Dubrovnik, Croatia truly has it all. Sparkling, clear waters. An ancient walled city. Beautiful people. And of course exorbitant prices.
We arrived here on the 17th after three days of transit by train and bus. Never fun, but we made the best of it. We spent four hours on an outdoor train platform near Vienna in the wee hours of the morning, but with our camping gear at hand we passed the time by making coffee and chatting with our new Swiss friend Stephanie.
After the 10 hour train ride we rested for one day in a campsite in Zagreb, Croatia before taking an 11 hour overnight bus to reach Dubrovnik. We pulled into the Dubrovnik station at 6am, loaded our bikes, brushed past the aggressive hotel touts and taxi drivers, and rode off into the sunrise toward the city’s campground. We set up our tent and slept for a few hours before cleaning ourselves up and riding into town to meet our friend Sean. Finding each other in the city at an undetermined time and in an unspecific place seemed daunting, but just as we locked up our bikes and began walking into the old walled town we walked right into Sean! We spent the next couple of days exploring the city, sampling the fresh seafood, and relaxing on the beaches.
The old town of Dubrovnik is eye-poppingly beautiful. Gorgeous ancient buildings and streets that are actually made of marble. It really is one of the most magical places we have seen in Europe.
Tiny cafes are perched on the walls of the city overlooking the Adriatic Sea.
Sean rented a car so one day we made a day trip down the coast to another ancient walled city: Kotor, Montenegro. Kotor sits at the end of a massive fjord.
A crumbling fortress overlooks the city and of course we had to climb to the top.
Before leaving Montenegro we took advantage of the more reasonable prices and went on a shopping spree to stock up on important things like 2-liter bottles of beer and the famous local cherry brandy
The next day we made another day trip, this time to the tip of a peninsula north of Dubrovnik that’s known for its beaches. The roads were narrow and windy and the drive took longer than expected. I felt sick during the whole drive and just 10 km shy of our goal city lost my battle with motion sickness and demanded Sean pull over at the closest possible opportunity. He did, I barfed, and then we carried on to the beautiful city of Orebic where we lounged on the beach reading for a few hours.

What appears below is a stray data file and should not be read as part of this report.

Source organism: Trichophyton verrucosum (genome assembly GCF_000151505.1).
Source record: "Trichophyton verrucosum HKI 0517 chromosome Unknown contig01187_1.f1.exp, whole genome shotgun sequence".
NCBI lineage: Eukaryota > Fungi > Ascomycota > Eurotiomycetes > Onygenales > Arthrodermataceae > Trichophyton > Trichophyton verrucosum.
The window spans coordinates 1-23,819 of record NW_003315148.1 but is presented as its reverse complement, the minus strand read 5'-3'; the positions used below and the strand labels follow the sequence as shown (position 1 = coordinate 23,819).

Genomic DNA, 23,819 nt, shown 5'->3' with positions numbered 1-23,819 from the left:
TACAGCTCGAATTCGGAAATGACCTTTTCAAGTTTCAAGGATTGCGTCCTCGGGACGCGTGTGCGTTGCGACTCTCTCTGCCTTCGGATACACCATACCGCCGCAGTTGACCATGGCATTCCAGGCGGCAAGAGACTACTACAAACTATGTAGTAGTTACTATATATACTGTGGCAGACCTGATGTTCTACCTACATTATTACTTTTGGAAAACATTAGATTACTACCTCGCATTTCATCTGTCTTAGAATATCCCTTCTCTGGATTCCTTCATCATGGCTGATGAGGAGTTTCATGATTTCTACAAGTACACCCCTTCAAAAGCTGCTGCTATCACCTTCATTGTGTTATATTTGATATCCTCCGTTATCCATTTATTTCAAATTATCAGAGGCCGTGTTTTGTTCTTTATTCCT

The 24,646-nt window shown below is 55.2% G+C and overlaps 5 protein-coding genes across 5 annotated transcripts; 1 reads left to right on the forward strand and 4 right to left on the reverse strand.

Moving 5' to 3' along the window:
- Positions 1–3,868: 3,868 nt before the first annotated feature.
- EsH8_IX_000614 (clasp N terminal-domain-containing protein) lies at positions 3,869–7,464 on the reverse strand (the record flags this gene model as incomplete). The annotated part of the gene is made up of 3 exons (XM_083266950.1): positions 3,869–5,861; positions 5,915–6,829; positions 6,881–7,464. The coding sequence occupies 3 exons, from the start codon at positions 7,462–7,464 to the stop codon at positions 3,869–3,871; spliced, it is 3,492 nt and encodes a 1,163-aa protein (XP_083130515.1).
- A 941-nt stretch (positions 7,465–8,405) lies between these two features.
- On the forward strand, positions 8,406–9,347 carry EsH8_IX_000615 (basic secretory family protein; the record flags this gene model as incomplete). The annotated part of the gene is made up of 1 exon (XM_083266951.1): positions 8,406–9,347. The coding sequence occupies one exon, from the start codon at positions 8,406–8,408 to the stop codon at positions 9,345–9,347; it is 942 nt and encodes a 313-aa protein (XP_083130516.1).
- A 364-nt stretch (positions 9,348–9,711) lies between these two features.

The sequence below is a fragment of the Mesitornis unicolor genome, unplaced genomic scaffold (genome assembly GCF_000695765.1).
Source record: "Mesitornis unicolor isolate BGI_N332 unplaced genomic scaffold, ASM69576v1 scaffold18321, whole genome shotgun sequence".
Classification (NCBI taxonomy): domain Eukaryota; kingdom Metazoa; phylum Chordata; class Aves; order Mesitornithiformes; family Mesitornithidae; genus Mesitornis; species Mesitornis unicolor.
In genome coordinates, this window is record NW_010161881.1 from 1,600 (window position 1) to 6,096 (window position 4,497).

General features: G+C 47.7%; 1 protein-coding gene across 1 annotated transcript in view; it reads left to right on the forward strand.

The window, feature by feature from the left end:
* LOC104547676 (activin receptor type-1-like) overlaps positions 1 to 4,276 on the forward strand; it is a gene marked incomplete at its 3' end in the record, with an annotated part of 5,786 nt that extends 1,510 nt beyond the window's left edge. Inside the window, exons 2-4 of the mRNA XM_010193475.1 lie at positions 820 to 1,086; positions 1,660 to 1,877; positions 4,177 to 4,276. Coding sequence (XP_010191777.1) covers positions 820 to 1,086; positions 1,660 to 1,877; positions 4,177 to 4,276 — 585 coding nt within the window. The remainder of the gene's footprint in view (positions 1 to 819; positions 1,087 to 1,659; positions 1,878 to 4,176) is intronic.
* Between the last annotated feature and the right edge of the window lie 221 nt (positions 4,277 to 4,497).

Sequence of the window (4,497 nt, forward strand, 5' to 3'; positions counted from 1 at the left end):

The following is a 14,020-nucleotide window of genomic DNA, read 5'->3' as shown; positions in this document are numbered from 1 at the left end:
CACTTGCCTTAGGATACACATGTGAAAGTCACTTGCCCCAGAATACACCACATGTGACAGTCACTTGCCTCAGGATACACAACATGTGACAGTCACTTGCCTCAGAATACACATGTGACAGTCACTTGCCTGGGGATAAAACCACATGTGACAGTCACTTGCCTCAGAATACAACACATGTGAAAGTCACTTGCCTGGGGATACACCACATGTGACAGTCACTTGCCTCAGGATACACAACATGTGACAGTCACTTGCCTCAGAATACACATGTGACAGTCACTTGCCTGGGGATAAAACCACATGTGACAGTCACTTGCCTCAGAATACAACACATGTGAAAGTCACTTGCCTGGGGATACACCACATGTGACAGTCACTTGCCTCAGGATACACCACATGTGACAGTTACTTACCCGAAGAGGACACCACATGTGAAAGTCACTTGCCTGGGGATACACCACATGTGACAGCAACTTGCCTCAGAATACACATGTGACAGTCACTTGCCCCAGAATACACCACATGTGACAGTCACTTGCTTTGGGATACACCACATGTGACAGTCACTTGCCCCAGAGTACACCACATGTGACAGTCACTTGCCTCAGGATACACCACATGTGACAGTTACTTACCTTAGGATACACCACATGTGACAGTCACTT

On the way home we stopped for dinner at a popular looking restaurant where we all ordered the house specialty: veal fillets. They were delicious! Sean ordered the herbal brandy which tasted like rubbing alcohol and herbal perfume. We each took a sip and then abandoned the rest. For dessert we were intrigued by the local specialty called “Macaroni Cake”. We couldn’t imagine what this was going to be like – a cake actually made from pasta seemed far fetched. Turns out the dessert was very faithful to its name – it was pie crust filled with cooked macaroni noodles that had been tossed in a chocolate sauce, then compressed into a pie shape and chilled. Sean said it reminded him of a million little fish mouths gaping up at him. As soon as he said that I realized he was exactly right and I lost my appetite for the strange dessert. It was definitely a very entertaining meal.
Now for the sticker shock. A campsite in Dubrovnik runs about 140 kuna (~$US28). A 0.25L beer at a seaside cafe is 28 kuna (~$US5.60) and internet access is 25 kuna (~$US5) per hour! A dramatic step up from the rest of Eastern Europe. The crowds here are also amazing. The city feels at least as crowded as Prague. If it really is busier here in July and August, I think it would be unbearable.
Tomorrow we head north along the coastal islands via a combination of ferry and bicycle.